SPI NOR and splashimage

We want displaying the splash screen to work regardless of whether there’s an SD card or anything else plugged in to boot from and we want it displayed immediately on boot up (without seeing Tux or U-Boot output).

The first part can be solved using flash. Our boards have 2 MiB of non-volatile SPI NOR flash, part of which we use to store U-Boot and the environment variables. We can store an image here with U-Boot’s sf commands. Assuming you’ve just loaded an image to RAM at address 10000000 (see above), the process looks like this:

U-Boot > sf probe
SF: Detected SST25VF016B with page size 4 KiB, total 2 MiB
U-Boot > sf erase c2000 +${filesize}
U-Boot > sf write 10000000 c2000 ${filesize}
U-Boot > sf read 12000000 c2000 ${filesize}
U-Boot > bmp d 12000000
The filesize environment variable is automatically set to the size of the file just loaded (in hex which is what we need). Why did we write to SPI location c2000 besides that’s where loadsplash expects it? The SPI NOR memory map looks like this:
0..bffff                - U-Boot
0xc0000..0xc1fff        - environment

The free space in flash is from c2000 to the end, so that’s where we put the image.

The second part, displaying immediately at bootup, is covered by taking advantage of the CONFIG_SPLASH_SCREEN option in U-Boot. When U-Boot is compiled with this enabled, immediately on startup it will look for an environment variable named splashimage and read an address out of it. It’ll then try to load and display a bmp image from that location in RAM.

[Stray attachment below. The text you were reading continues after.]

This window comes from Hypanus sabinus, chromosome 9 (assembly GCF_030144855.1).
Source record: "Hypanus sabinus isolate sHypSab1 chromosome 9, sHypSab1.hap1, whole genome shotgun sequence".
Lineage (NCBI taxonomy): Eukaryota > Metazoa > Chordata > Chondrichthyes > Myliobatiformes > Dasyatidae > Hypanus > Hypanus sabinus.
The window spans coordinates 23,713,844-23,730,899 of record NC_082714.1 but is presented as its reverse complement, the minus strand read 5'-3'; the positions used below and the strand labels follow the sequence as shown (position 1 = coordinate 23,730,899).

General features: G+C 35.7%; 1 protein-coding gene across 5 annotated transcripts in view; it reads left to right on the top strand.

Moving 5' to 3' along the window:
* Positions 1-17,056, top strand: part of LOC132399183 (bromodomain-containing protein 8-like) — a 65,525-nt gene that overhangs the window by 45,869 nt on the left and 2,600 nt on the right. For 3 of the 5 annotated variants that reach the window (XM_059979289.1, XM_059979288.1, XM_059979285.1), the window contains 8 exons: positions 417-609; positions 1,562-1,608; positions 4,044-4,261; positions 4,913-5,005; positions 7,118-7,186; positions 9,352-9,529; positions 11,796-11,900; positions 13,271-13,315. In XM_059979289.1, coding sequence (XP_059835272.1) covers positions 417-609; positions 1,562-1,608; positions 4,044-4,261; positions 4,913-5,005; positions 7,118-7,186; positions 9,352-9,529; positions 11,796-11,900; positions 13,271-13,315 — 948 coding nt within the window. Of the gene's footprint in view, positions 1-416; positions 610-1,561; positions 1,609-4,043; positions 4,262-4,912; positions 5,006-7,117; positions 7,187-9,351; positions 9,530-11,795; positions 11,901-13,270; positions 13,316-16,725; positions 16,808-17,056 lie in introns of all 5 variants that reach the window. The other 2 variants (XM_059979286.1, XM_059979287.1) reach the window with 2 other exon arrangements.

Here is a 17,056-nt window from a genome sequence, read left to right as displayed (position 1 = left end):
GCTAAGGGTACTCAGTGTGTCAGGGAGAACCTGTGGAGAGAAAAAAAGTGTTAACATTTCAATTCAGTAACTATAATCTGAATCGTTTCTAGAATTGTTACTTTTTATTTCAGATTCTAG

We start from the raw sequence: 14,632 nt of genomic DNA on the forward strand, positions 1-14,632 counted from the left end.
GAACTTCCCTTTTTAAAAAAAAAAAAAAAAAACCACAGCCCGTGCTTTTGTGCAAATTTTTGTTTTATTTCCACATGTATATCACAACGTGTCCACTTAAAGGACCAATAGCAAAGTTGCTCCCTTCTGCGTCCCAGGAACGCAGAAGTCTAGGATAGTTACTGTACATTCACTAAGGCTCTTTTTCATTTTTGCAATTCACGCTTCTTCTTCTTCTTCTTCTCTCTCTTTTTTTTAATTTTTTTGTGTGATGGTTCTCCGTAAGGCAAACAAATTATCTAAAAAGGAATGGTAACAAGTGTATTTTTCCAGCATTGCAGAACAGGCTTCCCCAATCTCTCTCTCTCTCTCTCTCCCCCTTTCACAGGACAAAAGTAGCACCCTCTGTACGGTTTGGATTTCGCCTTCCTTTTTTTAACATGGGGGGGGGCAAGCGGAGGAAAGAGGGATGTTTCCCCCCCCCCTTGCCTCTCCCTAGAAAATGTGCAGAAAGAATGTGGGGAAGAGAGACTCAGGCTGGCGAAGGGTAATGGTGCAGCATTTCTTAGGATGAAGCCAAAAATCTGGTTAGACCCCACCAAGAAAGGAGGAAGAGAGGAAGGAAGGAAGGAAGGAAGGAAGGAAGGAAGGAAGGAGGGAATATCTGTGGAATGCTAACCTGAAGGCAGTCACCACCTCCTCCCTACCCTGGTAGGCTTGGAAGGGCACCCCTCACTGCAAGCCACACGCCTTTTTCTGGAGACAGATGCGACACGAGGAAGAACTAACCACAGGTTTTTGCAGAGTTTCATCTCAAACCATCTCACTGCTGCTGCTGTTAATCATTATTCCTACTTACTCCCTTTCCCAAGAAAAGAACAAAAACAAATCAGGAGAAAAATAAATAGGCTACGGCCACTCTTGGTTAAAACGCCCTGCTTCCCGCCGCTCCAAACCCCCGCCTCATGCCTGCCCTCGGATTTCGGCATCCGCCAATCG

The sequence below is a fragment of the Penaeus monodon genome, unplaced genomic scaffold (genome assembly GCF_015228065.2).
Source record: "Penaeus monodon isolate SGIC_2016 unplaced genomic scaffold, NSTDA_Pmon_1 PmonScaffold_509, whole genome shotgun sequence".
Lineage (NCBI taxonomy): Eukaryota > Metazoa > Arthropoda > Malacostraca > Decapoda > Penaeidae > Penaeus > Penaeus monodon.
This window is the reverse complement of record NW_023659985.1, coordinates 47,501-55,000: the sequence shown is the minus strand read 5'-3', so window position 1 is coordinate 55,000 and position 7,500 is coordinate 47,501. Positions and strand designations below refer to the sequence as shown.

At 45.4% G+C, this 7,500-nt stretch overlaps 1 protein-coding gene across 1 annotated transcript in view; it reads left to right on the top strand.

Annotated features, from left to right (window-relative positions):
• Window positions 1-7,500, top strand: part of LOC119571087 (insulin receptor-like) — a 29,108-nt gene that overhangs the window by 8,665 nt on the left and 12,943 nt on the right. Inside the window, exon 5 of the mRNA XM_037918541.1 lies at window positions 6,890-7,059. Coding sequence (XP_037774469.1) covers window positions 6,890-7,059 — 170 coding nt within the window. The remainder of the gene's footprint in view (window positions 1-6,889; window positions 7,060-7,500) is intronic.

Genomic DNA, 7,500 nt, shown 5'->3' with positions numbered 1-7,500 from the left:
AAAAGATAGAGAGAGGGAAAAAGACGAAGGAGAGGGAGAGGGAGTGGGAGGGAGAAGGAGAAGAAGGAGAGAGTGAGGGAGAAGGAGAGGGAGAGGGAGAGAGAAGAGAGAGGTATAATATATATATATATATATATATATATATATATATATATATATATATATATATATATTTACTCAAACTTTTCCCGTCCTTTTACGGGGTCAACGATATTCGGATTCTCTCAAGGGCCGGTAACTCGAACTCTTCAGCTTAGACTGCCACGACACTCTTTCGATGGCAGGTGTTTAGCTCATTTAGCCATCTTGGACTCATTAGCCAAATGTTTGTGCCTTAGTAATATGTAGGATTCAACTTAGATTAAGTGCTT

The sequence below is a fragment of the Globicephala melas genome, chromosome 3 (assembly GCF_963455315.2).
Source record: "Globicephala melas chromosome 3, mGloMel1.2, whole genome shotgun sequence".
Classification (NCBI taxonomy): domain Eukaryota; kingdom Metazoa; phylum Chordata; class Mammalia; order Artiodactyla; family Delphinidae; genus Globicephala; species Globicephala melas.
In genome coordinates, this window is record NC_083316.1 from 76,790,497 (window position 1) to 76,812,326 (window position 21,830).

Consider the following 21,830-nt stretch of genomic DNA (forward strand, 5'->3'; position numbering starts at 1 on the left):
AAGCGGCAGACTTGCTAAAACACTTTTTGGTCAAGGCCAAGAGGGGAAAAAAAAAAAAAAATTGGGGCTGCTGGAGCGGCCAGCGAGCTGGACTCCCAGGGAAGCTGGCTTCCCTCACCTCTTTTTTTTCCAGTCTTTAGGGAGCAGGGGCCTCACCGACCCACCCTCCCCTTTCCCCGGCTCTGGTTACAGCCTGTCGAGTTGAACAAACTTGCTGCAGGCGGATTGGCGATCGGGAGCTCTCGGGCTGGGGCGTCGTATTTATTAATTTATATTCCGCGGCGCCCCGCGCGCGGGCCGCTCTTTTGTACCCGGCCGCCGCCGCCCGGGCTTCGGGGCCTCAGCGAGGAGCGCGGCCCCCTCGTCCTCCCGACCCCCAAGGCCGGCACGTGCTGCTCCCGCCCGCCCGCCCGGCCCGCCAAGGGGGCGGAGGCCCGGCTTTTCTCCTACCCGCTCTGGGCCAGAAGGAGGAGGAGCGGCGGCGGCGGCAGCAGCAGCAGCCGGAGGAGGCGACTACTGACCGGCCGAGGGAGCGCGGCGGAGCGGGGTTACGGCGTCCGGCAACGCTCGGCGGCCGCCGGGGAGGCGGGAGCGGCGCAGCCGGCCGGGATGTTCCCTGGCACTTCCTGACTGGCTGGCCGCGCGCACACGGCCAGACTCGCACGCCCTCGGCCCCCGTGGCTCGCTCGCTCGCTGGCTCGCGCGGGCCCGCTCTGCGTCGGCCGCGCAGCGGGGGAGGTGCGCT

Sounds easy enough, but now we have another problem. U-Boot’s splash screen feature is expecting the image in RAM and our image is stored in NOR flash. To solve this we’ve committed some code changes to the staging branch. This key change is an added default environment variable loadsplash:

loadsplash=if sf probe ; then sf read ${splashimage} c2000 ${splashsize} ; fi
Obviously, when run it will copy an image from c2000 in flash to the location in splashimage, the place where U-Boot will look for it. You can try running it manually using the run command:
U-Boot > run loadsplash
SF: Detected SST25VF016B with page size 4 KiB, total 2 MiB
U-Boot > bmp d ${splashimage}
So, at startup, if splashimage and splashsize and loadsplash exist, U-Boot will try to run loadsplash. Splashimage, is as we mentioned the address that U-Boot will look for the splash screen bmp so we load it there and splashsize is the size in hex of the image you copied to SPI NOR. You’ll have to set those 2 variables using setenv:
U-Boot > setenv splashimage 12000000
U-Boot > setenv splashpos m,m
U-Boot > setenv splashsize ${filesize}
U-Boot > saveenv

After setting these variables appropriately, you’re done. Reset and you should see your image displayed instantly.

Conclusion

I admit that it does seem like quite a process going on behind the scenes for something as simple as displaying a splash image but we’ve aimed for it to be as easy to use (or ignore) as possible from the your perspective